Closed for Thanksgiving: Will others follow Mall of America's lead?

Some retailers who recently started opening up 'Christmas creep' shopping on Thanksgiving Thursday are now pushing back, encouraging workers and shoppers to celebrate with their families. 

PRNewsFoto/ Mall of America
Santa kicks off the 2015 holiday season by snapping the world's largest "elfie" at Mall of America(R) with 500 of his closest friends.

The holiday-shopping madness of Black Friday has crept earlier and earlier in recent years, as retailers have opened for business on Thanksgiving Day. That trend could be reversing, however, if other shopping centers follow Mall of America's lead.

The largest shopping mall in the United States, based in Bloomington, Minn., announced Wednesday that it will remain closed this year on the American holiday, giving employees more time to spend with loved ones.

"We think Thanksgiving is a day for families and for people we care about," Jill Renslow, senior vice president of marketing, told The Associated Press. "We want to give this day back."

In 2012, the mall opened immediately after Thanksgiving had ended, at midnight. In 2013, it opened four hours earlier, at 8 p.m. Then in 2014 and 2015, it opened at 6 p.m. All this movement to compete for early-bird customers reflects a nationwide trend, but the mall now says letting the pendulum reverse course is the right thing to do.

Although individual stores inside the mall have the discretion to remain open for the holiday, if they wish, the mall's decision could result in a day off for the 15,000 people who work there.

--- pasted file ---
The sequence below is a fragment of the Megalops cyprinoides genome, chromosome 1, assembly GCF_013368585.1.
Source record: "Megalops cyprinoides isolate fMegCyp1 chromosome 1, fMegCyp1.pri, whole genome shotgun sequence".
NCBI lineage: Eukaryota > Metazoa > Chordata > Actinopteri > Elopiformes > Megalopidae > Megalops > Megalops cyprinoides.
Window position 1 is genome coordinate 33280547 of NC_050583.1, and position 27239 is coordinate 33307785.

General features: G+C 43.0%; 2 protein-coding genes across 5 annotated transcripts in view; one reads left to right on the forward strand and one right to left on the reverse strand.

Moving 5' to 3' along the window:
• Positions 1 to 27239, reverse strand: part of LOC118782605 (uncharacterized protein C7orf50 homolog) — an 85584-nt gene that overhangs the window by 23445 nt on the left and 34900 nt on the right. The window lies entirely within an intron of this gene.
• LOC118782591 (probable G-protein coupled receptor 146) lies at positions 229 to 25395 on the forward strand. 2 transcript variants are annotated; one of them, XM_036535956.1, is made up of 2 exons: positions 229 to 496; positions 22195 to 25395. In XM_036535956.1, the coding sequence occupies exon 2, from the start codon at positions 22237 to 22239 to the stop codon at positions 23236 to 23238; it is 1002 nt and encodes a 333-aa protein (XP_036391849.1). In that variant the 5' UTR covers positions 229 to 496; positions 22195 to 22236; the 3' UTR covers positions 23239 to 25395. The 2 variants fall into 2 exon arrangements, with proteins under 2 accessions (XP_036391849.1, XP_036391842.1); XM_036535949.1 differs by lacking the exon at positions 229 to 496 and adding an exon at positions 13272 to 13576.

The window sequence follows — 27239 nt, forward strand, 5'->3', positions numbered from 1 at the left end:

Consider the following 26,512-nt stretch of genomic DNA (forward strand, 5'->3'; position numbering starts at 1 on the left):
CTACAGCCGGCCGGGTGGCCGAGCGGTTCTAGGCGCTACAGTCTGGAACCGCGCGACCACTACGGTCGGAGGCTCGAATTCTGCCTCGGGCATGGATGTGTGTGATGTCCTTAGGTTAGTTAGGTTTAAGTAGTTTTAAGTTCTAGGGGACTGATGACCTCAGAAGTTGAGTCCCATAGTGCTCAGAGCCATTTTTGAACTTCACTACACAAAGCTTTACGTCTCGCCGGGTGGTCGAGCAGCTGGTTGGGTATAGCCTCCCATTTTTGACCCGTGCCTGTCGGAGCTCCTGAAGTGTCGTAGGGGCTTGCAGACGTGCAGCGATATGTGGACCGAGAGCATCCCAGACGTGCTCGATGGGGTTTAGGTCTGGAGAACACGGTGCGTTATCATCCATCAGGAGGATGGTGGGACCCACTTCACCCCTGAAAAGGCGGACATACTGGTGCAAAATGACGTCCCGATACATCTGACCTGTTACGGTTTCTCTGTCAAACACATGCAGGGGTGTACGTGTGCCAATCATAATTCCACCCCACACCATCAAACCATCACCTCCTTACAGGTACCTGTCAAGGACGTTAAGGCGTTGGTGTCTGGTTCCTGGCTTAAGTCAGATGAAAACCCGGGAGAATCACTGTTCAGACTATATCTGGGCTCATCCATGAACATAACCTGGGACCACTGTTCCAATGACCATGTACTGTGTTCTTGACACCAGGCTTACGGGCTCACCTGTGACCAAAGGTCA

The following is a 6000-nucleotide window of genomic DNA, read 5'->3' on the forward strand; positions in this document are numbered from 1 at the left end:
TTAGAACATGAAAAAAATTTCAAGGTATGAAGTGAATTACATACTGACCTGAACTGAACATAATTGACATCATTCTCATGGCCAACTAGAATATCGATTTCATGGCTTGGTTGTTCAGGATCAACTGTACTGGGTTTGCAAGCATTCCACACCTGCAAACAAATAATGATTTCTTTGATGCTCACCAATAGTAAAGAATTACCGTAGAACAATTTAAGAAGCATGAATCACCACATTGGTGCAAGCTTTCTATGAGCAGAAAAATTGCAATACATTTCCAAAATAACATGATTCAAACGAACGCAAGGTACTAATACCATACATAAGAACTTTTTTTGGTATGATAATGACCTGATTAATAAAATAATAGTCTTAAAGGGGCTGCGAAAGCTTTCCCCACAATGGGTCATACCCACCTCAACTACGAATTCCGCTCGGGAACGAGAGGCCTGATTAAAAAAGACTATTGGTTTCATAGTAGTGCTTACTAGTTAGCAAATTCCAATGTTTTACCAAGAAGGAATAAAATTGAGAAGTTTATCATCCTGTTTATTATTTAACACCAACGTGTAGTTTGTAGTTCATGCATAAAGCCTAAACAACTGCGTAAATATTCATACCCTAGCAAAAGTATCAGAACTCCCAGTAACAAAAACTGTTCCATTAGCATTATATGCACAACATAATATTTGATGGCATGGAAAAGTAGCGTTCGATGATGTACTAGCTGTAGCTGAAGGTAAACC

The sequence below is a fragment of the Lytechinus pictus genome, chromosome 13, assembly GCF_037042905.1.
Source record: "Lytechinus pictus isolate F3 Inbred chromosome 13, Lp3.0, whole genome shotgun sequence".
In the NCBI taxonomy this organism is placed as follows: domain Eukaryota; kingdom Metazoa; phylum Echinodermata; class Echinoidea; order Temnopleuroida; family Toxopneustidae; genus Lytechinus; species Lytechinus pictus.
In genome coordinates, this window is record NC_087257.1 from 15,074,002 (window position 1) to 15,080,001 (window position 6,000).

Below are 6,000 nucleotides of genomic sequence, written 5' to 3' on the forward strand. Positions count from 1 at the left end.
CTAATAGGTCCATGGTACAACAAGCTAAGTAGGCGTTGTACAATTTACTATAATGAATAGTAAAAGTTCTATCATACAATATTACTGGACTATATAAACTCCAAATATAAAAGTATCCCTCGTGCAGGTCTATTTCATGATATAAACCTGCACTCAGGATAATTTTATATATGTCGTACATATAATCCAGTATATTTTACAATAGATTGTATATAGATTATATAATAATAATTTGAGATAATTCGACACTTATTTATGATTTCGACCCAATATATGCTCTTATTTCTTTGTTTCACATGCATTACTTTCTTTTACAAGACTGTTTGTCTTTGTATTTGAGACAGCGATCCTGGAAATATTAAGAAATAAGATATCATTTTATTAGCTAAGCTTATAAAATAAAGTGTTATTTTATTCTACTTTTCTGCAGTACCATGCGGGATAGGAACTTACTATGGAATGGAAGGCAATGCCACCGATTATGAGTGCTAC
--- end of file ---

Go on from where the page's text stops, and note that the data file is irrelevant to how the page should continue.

"We had tenants with tears of joy that they could share the news with their employees," Ms. Renslow told CNN Money.

The move drew praise from shoppers and store owners alike, as CBS Minnesota reported.

"Everybody wants to spend Thanksgiving with their families, and we are thrilled to be able to do that this year with the Mall of America's support," Tamra Kramer, who co-owns an oil and spice shop with her daughter, told the local TV station.

Ben Graff, a mall patron, told station it's "nice to have a corporation taking care of its people."

But in the same way that opening earlier in recent years has been a response to market pressures, so too is it a business decision to open later. Retail encroachment on Thanksgiving, or "Christmas creep," has been terribly unpopular. About three-quarters of people surveyed for a poll published by TIME agree that the so-called "Gray Thursday" trend is annoying.

Personal finance blogger Rebecca Lehmann wrote last year that many retailers are beginning to see value in staying closed for the holiday.

"And they're not doing so quietly, instead choosing to [make] it part of their strategy to attract shoppers," Ms. Lehmann wrote. "The executive quotes we've seen so far strike a tone that is simultaneously nostalgic, defiant, and family-oriented, clearly setting themselves up as one of the good guys in the Gray Thursday debate."

Last month, office supply store Staples Inc. announced it will close on Thanksgiving for the second year in a row, and high-end retailers Neiman Marcus, Nordstrom, and Saks Fifth Avenue have remained closed for the holiday all along.

The mall expects to attract the business of about 400,000 visitors over the holiday weekend again this year, Renslow said.

Individual stores that opt to open on Thanksgiving anyway will be listed on the mall's website, mallofamerica.com.

Material from the Associated Press was included in this report.

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